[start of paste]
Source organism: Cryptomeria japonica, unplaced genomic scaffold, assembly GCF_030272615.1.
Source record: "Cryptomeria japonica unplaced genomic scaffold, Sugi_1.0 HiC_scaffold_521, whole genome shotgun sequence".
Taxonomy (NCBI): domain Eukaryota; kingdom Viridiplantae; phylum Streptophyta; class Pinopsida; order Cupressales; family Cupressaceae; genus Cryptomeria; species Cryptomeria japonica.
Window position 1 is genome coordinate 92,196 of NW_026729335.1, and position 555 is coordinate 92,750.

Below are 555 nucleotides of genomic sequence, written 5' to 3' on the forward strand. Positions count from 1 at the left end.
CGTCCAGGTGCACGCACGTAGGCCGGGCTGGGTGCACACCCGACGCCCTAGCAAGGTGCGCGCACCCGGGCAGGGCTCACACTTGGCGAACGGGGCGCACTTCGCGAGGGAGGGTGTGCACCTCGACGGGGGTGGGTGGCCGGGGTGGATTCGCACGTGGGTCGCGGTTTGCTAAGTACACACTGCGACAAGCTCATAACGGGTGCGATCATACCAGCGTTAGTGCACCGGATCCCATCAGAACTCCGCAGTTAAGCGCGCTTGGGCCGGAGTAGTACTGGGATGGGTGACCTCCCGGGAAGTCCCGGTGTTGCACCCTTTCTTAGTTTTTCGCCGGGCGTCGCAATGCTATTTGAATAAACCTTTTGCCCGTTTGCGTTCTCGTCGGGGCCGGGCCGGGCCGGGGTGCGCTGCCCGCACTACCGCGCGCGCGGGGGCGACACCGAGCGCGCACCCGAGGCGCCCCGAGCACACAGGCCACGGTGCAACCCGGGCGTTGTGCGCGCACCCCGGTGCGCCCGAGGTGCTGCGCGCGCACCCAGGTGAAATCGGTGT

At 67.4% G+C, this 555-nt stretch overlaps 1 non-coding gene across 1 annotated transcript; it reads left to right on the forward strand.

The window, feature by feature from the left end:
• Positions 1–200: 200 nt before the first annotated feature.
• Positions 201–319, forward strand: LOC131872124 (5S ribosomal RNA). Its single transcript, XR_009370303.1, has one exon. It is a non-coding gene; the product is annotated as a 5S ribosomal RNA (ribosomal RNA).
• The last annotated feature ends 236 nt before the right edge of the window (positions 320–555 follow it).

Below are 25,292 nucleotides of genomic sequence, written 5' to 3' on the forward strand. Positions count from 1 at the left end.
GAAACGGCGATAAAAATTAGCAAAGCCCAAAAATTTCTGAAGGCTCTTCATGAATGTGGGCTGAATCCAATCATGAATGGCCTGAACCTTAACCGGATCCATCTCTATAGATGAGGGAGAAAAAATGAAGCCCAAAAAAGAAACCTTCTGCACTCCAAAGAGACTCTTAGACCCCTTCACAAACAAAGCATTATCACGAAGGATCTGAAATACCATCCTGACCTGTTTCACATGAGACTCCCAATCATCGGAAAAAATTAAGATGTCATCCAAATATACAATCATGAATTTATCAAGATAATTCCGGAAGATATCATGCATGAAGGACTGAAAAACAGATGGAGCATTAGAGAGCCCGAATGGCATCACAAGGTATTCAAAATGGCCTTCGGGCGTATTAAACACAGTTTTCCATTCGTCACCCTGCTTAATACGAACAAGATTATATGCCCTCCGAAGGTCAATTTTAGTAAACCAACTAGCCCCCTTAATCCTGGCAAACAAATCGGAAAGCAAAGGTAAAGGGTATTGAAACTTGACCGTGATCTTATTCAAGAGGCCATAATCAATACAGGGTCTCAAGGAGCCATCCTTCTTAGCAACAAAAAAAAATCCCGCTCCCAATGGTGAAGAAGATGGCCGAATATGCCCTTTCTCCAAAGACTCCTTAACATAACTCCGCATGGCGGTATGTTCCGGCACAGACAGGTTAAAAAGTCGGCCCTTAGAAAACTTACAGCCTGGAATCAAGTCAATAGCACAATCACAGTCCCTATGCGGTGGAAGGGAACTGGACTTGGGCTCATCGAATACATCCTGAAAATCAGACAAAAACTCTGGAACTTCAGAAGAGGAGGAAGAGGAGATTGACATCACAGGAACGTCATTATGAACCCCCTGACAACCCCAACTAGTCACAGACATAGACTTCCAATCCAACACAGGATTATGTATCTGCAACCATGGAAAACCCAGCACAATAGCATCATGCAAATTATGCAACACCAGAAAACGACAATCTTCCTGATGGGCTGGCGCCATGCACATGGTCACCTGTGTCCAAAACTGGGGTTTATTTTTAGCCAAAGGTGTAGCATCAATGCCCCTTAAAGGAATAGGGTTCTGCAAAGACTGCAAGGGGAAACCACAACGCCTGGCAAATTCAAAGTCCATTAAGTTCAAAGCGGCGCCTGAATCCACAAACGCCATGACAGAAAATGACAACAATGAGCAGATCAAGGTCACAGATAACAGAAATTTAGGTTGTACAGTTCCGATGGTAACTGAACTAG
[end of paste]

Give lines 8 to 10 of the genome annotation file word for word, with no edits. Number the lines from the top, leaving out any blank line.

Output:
The window, feature by feature from the left end:
• Positions 1–200: 200 nt before the first annotated feature.
• Positions 201–319, forward strand: LOC131872124 (5S ribosomal RNA). Its single transcript, XR_009370303.1, has one exon. It is a non-coding gene; the product is annotated as a 5S ribosomal RNA (ribosomal RNA).